Today, I got the Saturday and Sunday RC Journals and the June 1, Science News. This combination was interesting on this day.
The RC Journal indicated the Mayoral candidate Kirkeby criticized Rapid City Mayor Sam Kooiker for attacking capitalism when Kooiker opposed Hookah lounges. Now, I don't know if Mayor Sam went after Hookah pipes because his fundamentalist religious ideals frowned on such sin and alcohol or because he was aware of the extra problems with such smoking.
Science, religion, and politics are often lap at the edges of the others. Today, Science News gave another very good reason to oppose Hookah lounges in Rapid City and elsewhere. The June 1, 2013 Science News article "Hookah smoking far from safe" page 9 indicates that research shows that smoking via hookah pipes is actually more dangerous to lungs and other organs that even are cigarettes. Hookah smokers got more benzene and pyrene and absorbed more carbon monoxide than did cigaretter smokers. One might be a bit suspicious of research that comes from a tobacco state, but the results were interesting. I guess we should not be surprised that pulling any non-air substances into our lungs is not a real great idea. Public TV do-it-yourself carpentry shows stress the importance of dust masks because of the dangers associated with inhaling dusts from exotic woods.
The same Science Now issue on page 23 "Sweet Confusion" (see related link following this) reports research indicating the the real problem with Fructose vs. Sucrose is not so much with either being much better or much worse than the other but fructose is so cheap that food manufacturers load everything they can with it. Early research showed a parallel between increased fructose consumption and increased obesity, etc. However, that may have been a coincidence of timing with increased consumption. Also, our brains might not indicate sugar levels with fructose compared to sucrose. Consequently, we all get far too much fructose and sucrose. What we need to avoid obesity and some other problems is less of either or both. Miriam Vos, a researcher's comment is used to end the article with ""If you replaced all the high fructose corn syrup with cane sugar, would we be better off?", she says. "No, We would be in exactly the same place.".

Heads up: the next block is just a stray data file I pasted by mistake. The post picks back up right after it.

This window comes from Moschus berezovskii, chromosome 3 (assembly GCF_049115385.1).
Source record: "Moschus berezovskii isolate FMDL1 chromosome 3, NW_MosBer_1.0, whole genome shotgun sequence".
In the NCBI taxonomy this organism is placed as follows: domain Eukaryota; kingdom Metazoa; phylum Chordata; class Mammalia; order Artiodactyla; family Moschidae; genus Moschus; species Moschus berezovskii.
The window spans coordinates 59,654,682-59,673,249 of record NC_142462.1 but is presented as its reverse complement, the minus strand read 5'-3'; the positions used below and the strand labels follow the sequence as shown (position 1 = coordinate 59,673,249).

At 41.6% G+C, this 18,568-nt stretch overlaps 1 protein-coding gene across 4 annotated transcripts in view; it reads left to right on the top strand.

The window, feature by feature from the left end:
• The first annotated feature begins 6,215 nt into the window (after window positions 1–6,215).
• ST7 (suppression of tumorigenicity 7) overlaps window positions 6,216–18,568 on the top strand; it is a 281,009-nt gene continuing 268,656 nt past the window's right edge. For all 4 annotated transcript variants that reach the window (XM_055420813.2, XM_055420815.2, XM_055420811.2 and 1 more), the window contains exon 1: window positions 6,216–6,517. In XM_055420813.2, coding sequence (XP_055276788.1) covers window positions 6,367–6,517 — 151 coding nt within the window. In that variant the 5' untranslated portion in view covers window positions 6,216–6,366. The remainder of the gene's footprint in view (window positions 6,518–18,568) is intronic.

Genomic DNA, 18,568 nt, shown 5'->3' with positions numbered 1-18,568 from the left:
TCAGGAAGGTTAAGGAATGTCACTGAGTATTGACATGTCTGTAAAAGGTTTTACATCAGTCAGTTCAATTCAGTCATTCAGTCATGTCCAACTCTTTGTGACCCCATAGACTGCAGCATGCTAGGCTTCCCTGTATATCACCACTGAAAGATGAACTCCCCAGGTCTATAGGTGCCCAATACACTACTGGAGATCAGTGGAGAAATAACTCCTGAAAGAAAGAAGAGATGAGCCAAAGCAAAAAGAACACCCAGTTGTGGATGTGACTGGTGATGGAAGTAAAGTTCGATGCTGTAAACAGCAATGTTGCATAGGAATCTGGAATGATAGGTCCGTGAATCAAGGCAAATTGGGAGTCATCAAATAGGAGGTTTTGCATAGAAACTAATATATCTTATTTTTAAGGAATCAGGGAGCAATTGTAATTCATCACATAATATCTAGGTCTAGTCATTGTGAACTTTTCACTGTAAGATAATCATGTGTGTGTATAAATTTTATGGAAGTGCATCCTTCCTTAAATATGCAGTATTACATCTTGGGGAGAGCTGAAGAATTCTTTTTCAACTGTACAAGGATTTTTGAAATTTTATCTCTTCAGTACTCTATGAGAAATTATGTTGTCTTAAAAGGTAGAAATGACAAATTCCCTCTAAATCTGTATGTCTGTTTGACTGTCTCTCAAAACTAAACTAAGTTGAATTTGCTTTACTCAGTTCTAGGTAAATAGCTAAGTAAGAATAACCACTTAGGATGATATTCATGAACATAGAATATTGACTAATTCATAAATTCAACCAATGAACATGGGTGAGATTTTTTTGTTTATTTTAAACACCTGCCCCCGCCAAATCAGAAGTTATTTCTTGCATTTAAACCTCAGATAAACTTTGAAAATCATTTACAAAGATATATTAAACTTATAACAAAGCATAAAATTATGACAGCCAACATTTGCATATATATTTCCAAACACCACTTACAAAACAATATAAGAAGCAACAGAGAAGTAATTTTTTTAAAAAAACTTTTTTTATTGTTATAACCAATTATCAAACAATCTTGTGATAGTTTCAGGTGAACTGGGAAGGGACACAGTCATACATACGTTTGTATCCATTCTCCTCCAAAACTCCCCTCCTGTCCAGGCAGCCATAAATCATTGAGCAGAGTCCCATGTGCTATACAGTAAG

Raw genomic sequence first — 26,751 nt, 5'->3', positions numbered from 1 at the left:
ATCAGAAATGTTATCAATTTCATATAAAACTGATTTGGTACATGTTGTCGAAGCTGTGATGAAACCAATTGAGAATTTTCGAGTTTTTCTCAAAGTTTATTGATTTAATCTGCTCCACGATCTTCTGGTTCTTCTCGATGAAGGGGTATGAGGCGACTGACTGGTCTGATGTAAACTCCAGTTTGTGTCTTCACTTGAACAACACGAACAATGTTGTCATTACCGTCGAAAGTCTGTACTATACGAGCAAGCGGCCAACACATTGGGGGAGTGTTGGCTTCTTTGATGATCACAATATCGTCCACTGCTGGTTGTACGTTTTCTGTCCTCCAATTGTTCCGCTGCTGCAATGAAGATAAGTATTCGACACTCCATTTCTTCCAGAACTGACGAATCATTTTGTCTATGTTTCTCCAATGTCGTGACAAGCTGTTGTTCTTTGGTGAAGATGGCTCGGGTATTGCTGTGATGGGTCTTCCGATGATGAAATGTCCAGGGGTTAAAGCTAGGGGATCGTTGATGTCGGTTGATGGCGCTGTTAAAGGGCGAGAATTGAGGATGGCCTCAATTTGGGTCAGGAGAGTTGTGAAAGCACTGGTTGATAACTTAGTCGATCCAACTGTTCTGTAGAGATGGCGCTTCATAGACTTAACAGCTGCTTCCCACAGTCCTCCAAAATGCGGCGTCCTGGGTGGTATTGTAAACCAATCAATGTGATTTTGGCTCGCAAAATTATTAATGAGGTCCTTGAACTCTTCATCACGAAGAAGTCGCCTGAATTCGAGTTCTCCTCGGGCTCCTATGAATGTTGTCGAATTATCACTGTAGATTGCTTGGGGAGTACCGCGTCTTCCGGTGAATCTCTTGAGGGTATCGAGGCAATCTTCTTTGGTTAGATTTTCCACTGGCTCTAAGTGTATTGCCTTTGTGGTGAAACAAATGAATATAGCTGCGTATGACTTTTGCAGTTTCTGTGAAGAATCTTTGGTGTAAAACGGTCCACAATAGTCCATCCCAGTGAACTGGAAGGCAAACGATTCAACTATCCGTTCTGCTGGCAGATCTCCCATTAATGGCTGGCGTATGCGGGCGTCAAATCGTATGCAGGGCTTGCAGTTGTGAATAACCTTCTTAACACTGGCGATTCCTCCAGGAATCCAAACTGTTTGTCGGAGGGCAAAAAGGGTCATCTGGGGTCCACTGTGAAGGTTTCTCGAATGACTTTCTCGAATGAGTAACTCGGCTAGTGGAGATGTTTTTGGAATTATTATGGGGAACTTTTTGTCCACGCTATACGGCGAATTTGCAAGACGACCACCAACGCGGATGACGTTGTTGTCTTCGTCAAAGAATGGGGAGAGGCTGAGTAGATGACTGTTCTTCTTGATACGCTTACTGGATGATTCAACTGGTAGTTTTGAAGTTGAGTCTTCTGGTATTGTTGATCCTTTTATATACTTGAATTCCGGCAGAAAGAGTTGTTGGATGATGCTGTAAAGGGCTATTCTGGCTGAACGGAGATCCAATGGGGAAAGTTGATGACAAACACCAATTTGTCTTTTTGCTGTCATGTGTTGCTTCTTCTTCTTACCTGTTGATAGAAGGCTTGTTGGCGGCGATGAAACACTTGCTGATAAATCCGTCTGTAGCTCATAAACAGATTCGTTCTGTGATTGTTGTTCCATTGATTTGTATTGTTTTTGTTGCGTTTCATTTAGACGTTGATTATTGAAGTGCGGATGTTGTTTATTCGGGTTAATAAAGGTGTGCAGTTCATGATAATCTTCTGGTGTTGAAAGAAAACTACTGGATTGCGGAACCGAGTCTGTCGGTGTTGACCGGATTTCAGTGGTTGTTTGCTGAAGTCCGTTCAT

So, if you need to lose weight, claiming "fructose is the problem" is only a good excuse for some people with particular genetic differences.
I find it hard not to think that our society would be a better system if more politicians and judges (also politicians by the way) knew more about science and less about religion and partisan scheming, deception, and propaganda tactics.------ Doug Wiken with info from RC Journal and Science News